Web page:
In my case I don't use the tank and float valve at all in the winter/after freezing weather sets in. My main water source over the winter is a Petersen concrete waterer with undergound water line and its own heater. I don't think there is a good solution to keep a hose on top of the ground flowing in very cold weather. The folks I know that use tank heaters fill the tank up manually some how and then just use the heater to keep the tank from freezing.

I just use the tank in the summer in one pasture that is far away and in an awkward location to have a lane back to the Petersen waterer.

Jim
 

cfpinz

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killingtime":1z2woj9g said:
What do you guys do to keep your tanks and your hoses going to your float valves, from freezing up in the winter? I know they make the tank heaters but I was wondering if there was another alternative. What about the hoses, do you just cut the water off going to them when it is below freezing?

We only have a couple open tanks here at the house, the rest are frost free units (Ritchie and Mirafount). We use the stock tank heaters here and just take the supply hose loose and keep it in the basement til it's needed.
 

dun

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We seldom use the above ground hose supply after the freezing sets in. If/when we do, we fill the tank in the morning then drain the hose then fill it again in the evening and drain the hose
 

killingtime

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That's what I was figuring, but I didn't know if you guys had any tricks, I didn't know about.
 

JRGidaho`

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Regarding tank valves, we use the Apex valves from Tru-Test. They are a full flow valve that can put a lot of water in a trough in a hurry. We run 50 - 60 gpm coming off a 1 1/2" line. They'll do 20-30 gpm on a 1" line. They come in either high pressure or low pressure configuration. Low pressures work up to about 60 psi. If you have more pressure than that, they will not shut off. They will work down to about 4 psi so they do well on gravity systems also.

Our winter stock water source is a spring on the foot of the mountain. We use a continuous everflow/flow thru system to keep tanks open. At -25F we will get just a little bit of ice around the edge of the tank, but they never freeze over. Flow thru systems don't work so well if you have to pump water from a well as the well may not have enough capacity to run all the time, but they sure work well on spring developments (assuming it is a good spring!)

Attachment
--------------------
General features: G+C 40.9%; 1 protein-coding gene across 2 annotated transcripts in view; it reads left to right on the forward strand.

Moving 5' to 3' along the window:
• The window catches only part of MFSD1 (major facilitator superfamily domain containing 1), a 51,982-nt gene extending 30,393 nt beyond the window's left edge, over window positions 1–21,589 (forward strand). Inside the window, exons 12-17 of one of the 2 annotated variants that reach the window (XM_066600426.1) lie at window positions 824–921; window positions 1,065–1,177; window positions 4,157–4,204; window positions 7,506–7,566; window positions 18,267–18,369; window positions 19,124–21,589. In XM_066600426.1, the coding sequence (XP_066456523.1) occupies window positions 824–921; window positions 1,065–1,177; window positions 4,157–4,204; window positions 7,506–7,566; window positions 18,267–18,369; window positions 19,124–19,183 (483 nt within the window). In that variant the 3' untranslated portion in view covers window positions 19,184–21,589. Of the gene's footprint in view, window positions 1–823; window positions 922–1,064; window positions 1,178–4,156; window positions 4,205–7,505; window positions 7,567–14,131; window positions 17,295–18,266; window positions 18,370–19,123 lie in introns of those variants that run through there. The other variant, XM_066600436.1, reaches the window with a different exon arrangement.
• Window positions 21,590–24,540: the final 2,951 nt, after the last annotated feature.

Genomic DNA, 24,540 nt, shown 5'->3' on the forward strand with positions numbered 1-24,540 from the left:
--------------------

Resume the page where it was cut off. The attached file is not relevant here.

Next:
flyingS

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I use the 1" Hudson Valves and the metal mounting bracket. The only place I have been able to find the valves and brackets are Valley Vet. You can buy them on their website. They also have a disc that allows them to have continual flow with out full output during the winter. This will be the first winter that I have used the disc. We have overflows in all of out tanks so that the continual water flow does not create issues. I use the Hudson Valves because they are the only valve that I have found that is affordable that will put out enough water to take care of 600 or more cows. We have 20 and 30 ft tanks serviced by 1' Iowa hydrants fed off of a 2" line. The pumps have a 60lb pressure switch, I am not sure exactly what the flow is, but it is quite a bit.
 

JRGidaho`

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We had used Hudson valves in the past and found the Apex to be more reliable and versatile than the Hudson. On the operation we manage we typically water 300 to 500 pairs from 500-gal concrete tanks using an Apex valve off of either 1 1/2 or 2" pressurized lines. When we switch to the spring-fed gravity system in winter, I sometimes use two valves per tank.

There are several other ranches we work with running herds in the 500 to 1000+ range on various sized tire tanks with Apex valves.

The forest service recently purchased a bunch of them to put in spring development tanks on a lot of the FS allotments around here.
 

flyingS

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JRG

Can you run an Apex valve off of a hydrant that does not set over the tank? I know, why would you have a hydrant that did not set over the tank? They were existing when I took the job. I have to run a hose and be able to attach the float to the side of the tank with a bracket. I am interested in trying anything that will work. Hudson was the only thing that I had seen that would do the job until I read this forum. Is there a website for Apex?